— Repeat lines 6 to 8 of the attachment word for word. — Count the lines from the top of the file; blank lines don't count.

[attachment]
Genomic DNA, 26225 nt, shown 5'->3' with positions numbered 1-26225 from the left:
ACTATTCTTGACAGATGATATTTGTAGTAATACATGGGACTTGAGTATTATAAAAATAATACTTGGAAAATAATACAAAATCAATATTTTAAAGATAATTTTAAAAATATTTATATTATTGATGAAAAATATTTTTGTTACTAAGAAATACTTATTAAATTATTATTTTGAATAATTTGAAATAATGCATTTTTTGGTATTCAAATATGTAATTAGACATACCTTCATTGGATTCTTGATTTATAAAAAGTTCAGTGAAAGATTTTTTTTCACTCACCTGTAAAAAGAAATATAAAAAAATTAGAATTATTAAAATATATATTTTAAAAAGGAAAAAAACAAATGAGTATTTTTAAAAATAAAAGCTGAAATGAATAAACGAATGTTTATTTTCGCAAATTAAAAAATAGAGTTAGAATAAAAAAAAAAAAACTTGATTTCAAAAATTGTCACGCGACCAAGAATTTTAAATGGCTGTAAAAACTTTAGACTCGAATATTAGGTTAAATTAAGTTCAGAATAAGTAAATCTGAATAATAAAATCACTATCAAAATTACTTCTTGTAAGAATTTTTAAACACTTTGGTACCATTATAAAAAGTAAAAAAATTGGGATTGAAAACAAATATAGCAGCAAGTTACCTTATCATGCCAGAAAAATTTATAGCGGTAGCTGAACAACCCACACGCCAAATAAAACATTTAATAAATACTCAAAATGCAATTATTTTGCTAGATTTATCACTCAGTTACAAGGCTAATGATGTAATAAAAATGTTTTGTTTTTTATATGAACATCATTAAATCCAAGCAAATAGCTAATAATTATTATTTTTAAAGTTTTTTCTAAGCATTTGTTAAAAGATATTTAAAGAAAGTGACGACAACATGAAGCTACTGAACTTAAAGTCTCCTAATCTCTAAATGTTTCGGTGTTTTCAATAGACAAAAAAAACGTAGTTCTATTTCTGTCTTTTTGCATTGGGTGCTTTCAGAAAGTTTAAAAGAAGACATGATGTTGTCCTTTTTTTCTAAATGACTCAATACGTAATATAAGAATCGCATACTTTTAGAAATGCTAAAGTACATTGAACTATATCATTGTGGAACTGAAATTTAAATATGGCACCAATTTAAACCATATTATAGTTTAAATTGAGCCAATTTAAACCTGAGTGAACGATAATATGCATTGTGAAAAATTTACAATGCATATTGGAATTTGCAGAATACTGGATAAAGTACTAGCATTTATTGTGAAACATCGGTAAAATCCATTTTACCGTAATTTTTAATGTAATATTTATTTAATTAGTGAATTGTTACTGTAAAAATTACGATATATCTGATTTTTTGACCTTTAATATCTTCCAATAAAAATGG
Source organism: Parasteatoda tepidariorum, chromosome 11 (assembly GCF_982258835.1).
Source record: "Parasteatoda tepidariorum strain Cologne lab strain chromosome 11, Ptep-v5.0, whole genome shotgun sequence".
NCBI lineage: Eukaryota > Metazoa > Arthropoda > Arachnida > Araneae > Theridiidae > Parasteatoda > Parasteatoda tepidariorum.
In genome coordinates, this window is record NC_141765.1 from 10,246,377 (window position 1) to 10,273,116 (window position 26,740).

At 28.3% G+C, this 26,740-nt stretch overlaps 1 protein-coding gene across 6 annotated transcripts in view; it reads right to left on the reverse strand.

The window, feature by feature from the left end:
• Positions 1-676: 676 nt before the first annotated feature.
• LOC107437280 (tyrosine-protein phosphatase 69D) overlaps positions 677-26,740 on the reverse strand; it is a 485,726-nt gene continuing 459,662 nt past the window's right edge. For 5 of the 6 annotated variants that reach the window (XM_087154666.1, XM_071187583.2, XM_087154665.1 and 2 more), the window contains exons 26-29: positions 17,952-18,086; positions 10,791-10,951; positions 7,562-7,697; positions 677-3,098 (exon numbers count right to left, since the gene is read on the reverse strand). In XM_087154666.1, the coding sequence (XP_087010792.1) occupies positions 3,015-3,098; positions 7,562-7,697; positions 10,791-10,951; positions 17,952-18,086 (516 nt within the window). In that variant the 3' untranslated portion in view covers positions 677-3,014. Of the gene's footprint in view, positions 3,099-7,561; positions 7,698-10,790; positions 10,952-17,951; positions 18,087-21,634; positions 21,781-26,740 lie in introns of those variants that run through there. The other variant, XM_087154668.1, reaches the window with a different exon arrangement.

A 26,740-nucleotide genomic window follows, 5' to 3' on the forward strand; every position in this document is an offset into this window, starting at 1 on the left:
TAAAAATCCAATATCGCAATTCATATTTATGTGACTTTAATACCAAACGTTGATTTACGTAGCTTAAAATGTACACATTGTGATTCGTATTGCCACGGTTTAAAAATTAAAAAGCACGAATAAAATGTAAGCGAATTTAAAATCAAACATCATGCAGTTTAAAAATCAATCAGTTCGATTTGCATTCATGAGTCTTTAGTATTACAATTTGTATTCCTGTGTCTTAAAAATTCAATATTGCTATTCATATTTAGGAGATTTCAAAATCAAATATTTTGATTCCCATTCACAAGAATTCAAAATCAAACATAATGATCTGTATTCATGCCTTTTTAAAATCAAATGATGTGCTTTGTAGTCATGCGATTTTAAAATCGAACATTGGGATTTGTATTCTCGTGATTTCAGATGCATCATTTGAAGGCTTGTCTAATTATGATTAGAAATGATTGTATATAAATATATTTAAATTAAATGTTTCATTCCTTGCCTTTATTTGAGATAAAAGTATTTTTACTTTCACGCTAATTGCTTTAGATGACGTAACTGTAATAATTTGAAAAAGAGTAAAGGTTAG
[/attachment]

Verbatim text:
In genome coordinates, this window is record NC_141765.1 from 10,246,377 (window position 1) to 10,273,116 (window position 26,740).

At 28.3% G+C, this 26,740-nt stretch overlaps 1 protein-coding gene across 6 annotated transcripts in view; it reads right to left on the reverse strand.

The window, feature by feature from the left end: